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   제목: Apple and Google's Fight in Seoul Tests Biden in Washington

Apple and Google's Fight in Seoul Tests Biden in Washington

A proposal in the South Korean legislature is an early test of how forcefully the Biden administration will defend the companies abroad while trying to trim their power at home.

The South Korean National Assembly in Seoul. Lawmakers proposed legislation in October that would prohibit app stores from forcing developers on their payment system.



By David McCabe and Yu Young Jin

Aug. 23, 2021




WASHINGTON � For months, Apple and Google have been fighting a bill in the South Korean legislature that they say could imperil their lucrative app store businesses. The companies have appealed directly to South Korean lawmakers, government officials and the public to try to block the legislation, which is expected to face a crucial vote this week.

The companies have also turned to an unlikely ally, one that is also trying to quash their power: the United States government. A group funded by the companies has urged trade officials in Washington to push back on the legislation, arguing that targeting American firms could violate a joint trade agreement.

The South Korean legislation would be the first law in the world to require companies that operate app stores to let users in Korea pay for in-app purchases using a variety of payment systems. It would also prohibit blocking developers from listing their products on other app stores.

How the White House responds to this proposal poses an early test for the Biden administration: Will it defend tech companies facing antitrust scrutiny abroad while it applies that same scrutiny to the companies at home?



Washington has a longstanding practice of opposing foreign laws that discriminate against American firms, sometimes even when doing so conflicts with domestic policy debates. But President Biden wants a consistent approach to his concerns about the tech giants� incredible power over commerce, communications and news. In July he signed an executive order to spur competition in the industry, and his top two antitrust appointees have long been vocal critics of the companies.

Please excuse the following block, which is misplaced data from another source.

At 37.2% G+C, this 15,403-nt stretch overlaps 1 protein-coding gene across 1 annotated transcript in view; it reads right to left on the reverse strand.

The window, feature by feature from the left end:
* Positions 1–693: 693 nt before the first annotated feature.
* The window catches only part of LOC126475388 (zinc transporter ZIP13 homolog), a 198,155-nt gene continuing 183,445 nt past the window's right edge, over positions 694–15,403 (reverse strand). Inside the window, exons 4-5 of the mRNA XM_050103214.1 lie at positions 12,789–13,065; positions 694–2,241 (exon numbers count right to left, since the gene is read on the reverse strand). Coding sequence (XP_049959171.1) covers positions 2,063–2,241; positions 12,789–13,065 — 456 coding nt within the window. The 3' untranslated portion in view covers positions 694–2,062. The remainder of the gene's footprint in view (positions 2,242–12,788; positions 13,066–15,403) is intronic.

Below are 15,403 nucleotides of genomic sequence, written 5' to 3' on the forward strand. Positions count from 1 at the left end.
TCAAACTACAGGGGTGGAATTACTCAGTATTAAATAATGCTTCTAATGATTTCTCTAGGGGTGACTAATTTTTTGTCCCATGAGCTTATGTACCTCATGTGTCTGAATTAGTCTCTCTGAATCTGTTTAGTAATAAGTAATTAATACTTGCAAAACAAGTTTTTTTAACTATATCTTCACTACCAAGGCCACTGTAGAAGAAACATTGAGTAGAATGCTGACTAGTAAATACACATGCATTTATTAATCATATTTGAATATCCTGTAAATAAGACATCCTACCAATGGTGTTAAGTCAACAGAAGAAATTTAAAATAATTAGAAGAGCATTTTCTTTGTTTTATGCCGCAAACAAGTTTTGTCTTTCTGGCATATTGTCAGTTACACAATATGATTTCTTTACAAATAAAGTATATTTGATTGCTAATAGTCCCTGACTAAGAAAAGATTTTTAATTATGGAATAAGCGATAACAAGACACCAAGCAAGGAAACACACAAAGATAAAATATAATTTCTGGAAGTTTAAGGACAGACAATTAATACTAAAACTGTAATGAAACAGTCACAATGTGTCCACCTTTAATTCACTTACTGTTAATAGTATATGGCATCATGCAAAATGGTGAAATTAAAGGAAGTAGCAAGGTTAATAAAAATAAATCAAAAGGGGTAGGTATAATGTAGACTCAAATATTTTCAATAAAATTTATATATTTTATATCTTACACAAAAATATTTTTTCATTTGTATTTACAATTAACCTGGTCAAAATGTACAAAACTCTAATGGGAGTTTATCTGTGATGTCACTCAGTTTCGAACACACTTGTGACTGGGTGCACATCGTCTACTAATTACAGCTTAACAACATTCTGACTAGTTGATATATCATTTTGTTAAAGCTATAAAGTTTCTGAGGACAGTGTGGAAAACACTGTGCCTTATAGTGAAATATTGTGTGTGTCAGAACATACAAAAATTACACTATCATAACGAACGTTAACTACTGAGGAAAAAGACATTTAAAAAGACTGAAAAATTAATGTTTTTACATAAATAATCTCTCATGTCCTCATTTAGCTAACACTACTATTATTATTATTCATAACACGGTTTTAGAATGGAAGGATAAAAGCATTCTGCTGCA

The approach the White House chooses may have widespread implications for the industry, and for the shape of the internet around the world. A growing number of countries are pursuing stricter regulations on Google, Apple, Facebook and Amazon, fragmenting the rules of the global internet.

American officials have echoed some of the industry뭩 complaints about the proposal, saying in a March report it appeared to target American companies. But trade officials have yet to take a formal position on it, said Adam Hodge, a spokesman for the United States Trade Representative. He said officials were still considering how to balance the claim that the legislation discriminates against American companies with the belief among tech critics in South Korea and America that the legislation would level the playing field.

밯e are engaging a range of stakeholders to gather facts as legislation is considered in Korea, recognizing the need to distinguish between discrimination against American companies and promoting competition,� Mr. Hodge said in a statement.

Apple said that it regularly dealt with the United States government on a range of topics. During those interactions it discussed the South Korean app store legislation with American officials, including at the U. S. Embassy in Seoul, the company said in a statement.



The company said the legislation would 뱎ut users who purchase digital goods from other sources at risk of fraud, undermine their privacy protections, make it difficult to manage their purchases� and endanger parental controls.

A Google spokeswoman, Julie Tarallo McAlister, said in a statement that Google was open to 밻xploring alternative approaches� but believed the legislation would harm consumers and software developers.

The proposal was approved by a committee in the Korean National Assembly last month, over the opposition of some in the Korean government. It could get a vote in the body뭩 judiciary committee as soon as this week. It would then require a vote from the full assembly and the signature of President Moon Jae-in to become law.


Excerpts articles from The New York Times

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